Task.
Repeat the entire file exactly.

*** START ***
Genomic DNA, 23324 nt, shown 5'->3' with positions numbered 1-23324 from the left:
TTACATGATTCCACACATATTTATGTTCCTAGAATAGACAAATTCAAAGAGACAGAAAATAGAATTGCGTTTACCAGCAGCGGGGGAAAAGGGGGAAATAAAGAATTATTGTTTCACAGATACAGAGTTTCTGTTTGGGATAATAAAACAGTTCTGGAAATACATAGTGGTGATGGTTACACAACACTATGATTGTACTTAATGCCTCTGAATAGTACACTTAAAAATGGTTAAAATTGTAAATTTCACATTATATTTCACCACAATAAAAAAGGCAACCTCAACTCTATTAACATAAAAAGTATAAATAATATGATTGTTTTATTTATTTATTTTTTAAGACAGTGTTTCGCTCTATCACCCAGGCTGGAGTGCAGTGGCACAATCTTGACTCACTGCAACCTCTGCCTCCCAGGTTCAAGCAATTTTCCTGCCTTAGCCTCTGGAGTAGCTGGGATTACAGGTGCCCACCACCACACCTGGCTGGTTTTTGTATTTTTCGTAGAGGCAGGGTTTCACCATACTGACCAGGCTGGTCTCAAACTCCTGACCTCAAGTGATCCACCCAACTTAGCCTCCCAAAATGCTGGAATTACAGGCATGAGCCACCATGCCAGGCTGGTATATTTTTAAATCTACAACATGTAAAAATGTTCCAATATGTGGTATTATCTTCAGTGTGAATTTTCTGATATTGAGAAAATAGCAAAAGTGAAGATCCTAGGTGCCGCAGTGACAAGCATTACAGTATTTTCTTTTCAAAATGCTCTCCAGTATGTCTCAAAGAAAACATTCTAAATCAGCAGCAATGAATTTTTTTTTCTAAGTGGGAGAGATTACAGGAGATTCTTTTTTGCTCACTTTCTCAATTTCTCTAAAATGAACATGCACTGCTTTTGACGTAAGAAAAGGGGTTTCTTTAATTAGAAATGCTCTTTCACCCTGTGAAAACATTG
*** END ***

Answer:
Genomic DNA, 23324 nt, shown 5'->3' with positions numbered 1-23324 from the left:
TTACATGATTCCACACATATTTATGTTCCTAGAATAGACAAATTCAAAGAGACAGAAAATAGAATTGCGTTTACCAGCAGCGGGGGAAAAGGGGGAAATAAAGAATTATTGTTTCACAGATACAGAGTTTCTGTTTGGGATAATAAAACAGTTCTGGAAATACATAGTGGTGATGGTTACACAACACTATGATTGTACTTAATGCCTCTGAATAGTACACTTAAAAATGGTTAAAATTGTAAATTTCACATTATATTTCACCACAATAAAAAAGGCAACCTCAACTCTATTAACATAAAAAGTATAAATAATATGATTGTTTTATTTATTTATTTTTTAAGACAGTGTTTCGCTCTATCACCCAGGCTGGAGTGCAGTGGCACAATCTTGACTCACTGCAACCTCTGCCTCCCAGGTTCAAGCAATTTTCCTGCCTTAGCCTCTGGAGTAGCTGGGATTACAGGTGCCCACCACCACACCTGGCTGGTTTTTGTATTTTTCGTAGAGGCAGGGTTTCACCATACTGACCAGGCTGGTCTCAAACTCCTGACCTCAAGTGATCCACCCAACTTAGCCTCCCAAAATGCTGGAATTACAGGCATGAGCCACCATGCCAGGCTGGTATATTTTTAAATCTACAACATGTAAAAATGTTCCAATATGTGGTATTATCTTCAGTGTGAATTTTCTGATATTGAGAAAATAGCAAAAGTGAAGATCCTAGGTGCCGCAGTGACAAGCATTACAGTATTTTCTTTTCAAAATGCTCTCCAGTATGTCTCAAAGAAAACATTCTAAATCAGCAGCAATGAATTTTTTTTTCTAAGTGGGAGAGATTACAGGAGATTCTTTTTTGCTCACTTTCTCAATTTCTCTAAAATGAACATGCACTGCTTTTGACGTAAGAAAAGGGGTTTCTTTAATTAGAAATGCTCTTTCACCCTGTGAAAACATTG